Kefir on the low fodmap diet

Image by Growing Up Herbal

I have been suffering chronic sinusitis over the past couple of months and I have ended up having to take very strong anti-biotics to treat it, and all up I have been on these for over 25 days. I am incredibly grateful that I seem to have kicked the infection for the moment, but I am still reeling from the physical impact of taking such powerful medicine. A few months ago I began experimenting with making my own home-made fermented kefir and I am so glad I did as I think it has saved my gut from much of the nasty side-effects of anti-biotics. I still had many days of upset tummy and IBS pain, but it could have been worse.

When starting to making kefir, I read that generally it is recommend that you start with a tablespoon at a time, as the probiotic bacteria strains (up to 50 different types apparently) can be a shock to the system, especially if your gut is in a bad way. I have gradually built up to taking up to 1 to 1 and a 1/2 cups a day – I figure that I need all the healthy bacteria I can get at the moment!

Low Fodmap For LifeThe process of fermenting kefir in milk removes much of the lactose, but if you are lactose intolerant you can also make kefir with nut milk or coconut milk. I have also experimented with 1/2 milk and 1/2 almond milk which I found reduced the lactose content enough for me. I also “ripen” the kefir a further 24 hours after the initial 24 hours of fermentation which helps reduce the lactose further, read about this at “Reducing the lactose content of kefir“.

I suspect that dairy is currently aggravating my sinus/hayfever issues, so at the moment I am minimizing dairy and so I am experimenting with nut milk and have success making kefir with unsweetened almond milk and So Good unsweetened Almond & Coconut milk. I don’t think it has as good a probiotic hit as the kefir made with milk, but it is helping. I haven’t tried coconut kefir but I hear that it is also very good (just be sure to limit consumption to no more than 1/4 to 1/2 cup of coconut milk as it is a fodmap in larger servings, read about coconut products in my popular post here).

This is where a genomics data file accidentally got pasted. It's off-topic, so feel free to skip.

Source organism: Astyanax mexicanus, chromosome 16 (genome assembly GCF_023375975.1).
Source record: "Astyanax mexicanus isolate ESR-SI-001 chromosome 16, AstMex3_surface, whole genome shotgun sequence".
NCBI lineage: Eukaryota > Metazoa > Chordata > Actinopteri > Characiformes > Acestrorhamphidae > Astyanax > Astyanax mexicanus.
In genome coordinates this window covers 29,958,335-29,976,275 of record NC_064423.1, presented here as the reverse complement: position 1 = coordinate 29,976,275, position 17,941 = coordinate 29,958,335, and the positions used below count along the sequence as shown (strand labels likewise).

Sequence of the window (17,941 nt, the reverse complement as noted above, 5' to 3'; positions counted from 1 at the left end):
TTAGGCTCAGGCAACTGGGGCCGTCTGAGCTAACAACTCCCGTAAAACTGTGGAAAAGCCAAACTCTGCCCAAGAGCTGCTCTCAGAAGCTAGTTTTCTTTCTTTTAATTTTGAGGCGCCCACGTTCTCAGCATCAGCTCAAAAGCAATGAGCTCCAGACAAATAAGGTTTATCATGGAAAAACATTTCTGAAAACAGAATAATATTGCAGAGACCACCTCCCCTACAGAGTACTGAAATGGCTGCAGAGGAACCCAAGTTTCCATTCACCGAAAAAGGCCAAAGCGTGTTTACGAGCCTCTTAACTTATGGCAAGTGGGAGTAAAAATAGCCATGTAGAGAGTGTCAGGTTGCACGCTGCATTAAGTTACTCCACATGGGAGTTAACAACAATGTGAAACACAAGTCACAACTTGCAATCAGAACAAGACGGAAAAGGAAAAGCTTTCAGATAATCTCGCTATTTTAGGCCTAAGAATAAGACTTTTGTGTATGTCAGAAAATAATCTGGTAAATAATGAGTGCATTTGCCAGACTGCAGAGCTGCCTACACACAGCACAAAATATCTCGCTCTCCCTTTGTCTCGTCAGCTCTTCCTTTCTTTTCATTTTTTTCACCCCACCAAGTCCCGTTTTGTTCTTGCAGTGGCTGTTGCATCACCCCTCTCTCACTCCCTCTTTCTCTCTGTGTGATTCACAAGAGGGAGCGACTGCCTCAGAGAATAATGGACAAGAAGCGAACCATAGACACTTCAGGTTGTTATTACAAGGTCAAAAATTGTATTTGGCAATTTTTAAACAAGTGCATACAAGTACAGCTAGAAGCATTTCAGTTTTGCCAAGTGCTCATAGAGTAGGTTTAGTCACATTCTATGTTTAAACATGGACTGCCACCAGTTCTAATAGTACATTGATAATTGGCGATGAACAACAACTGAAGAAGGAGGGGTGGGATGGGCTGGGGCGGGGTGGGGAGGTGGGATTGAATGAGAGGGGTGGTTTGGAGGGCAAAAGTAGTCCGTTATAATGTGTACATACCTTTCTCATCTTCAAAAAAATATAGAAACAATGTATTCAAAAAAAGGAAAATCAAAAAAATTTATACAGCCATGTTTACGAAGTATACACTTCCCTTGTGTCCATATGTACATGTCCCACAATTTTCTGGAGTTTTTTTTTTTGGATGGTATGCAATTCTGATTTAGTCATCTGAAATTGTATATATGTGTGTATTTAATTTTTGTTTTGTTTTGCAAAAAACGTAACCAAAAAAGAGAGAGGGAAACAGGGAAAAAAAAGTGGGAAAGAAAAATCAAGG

There are so many great blogs written about making kefir, so I won’t try to replicate the wonderful information that is out there, but I can share some great sources that inspired me:

If you live in Australia and are inspired by this post to try making your own kefir, I would be more than happy to share my kefir grains with you free of charge (if you don’t mind covering the postage costs) so that you can try making your own kefir. Please “Follow” my blog and get in touch with me directly via the contact form on the “About” page and we can work out how to get the grains to you.

As a word of caution: during the elimination phase of the low fodmap diet it is best to avoid probiotics such as kefir (and supplements), and be careful when you do introduce probiotics, including kefir, as for some people they can be very problematic. I have heard of people who found that it made their IBS worse and a friend thought it caused a flare-up in candida symptoms. I am not a medical specialist and I am only in a position to share my own experience.

If you do decide to experiment with kefir, please let me know how it impacts you one way or the other.

All the best,

Sacha x

8 thoughts on “Kefir on the low fodmap diet

  1. Hi Sacha, thanks for your blog. I have had a lifetime of IBS, have tried to be fodmaps aware these past few years, but have had the real and dramatic gut breakthrough with milk kefir this past five weeks! Wonderful stuff. I already knew I was neither lactose nor fructose intolerant ( had had the breath tests) and haven’t missed a beat ( aka IBS symptoms and lost days of unwellness from it) since my introduction of Kefir.

    Liked by 1 person

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